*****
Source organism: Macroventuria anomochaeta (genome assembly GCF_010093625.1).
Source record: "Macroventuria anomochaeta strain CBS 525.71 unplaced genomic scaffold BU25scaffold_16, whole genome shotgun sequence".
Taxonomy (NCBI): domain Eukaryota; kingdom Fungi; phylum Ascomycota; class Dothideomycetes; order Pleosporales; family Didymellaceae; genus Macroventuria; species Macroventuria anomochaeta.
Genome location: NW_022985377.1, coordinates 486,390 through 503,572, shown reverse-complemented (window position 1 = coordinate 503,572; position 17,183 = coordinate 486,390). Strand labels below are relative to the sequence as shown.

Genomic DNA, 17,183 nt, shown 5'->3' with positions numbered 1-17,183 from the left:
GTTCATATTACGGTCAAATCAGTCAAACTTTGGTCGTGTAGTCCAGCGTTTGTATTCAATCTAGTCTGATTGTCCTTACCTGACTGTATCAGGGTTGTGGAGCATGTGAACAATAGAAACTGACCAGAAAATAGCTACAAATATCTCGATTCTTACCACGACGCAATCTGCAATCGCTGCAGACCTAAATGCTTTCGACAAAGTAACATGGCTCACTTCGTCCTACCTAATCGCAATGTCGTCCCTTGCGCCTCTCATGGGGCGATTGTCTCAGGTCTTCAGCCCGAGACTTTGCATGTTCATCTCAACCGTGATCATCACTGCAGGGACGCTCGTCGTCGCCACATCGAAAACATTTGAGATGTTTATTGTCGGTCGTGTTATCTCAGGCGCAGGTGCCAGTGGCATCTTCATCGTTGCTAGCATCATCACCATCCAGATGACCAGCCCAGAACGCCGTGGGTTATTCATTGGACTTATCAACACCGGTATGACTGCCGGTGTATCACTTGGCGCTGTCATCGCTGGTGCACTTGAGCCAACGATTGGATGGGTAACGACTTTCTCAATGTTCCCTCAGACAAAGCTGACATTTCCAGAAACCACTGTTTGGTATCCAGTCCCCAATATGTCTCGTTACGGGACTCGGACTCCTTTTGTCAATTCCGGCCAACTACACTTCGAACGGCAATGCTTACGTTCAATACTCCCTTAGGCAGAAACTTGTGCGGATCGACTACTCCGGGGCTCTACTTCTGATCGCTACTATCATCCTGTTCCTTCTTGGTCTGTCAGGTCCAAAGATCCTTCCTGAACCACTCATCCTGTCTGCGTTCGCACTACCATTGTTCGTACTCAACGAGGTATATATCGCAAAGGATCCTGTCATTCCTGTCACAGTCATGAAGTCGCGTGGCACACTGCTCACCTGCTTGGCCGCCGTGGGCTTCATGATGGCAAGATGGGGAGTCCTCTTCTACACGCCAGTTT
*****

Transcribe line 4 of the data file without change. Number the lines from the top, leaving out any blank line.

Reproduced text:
Genome location: NW_022985377.1, coordinates 486,390 through 503,572, shown reverse-complemented (window position 1 = coordinate 503,572; position 17,183 = coordinate 486,390). Strand labels below are relative to the sequence as shown.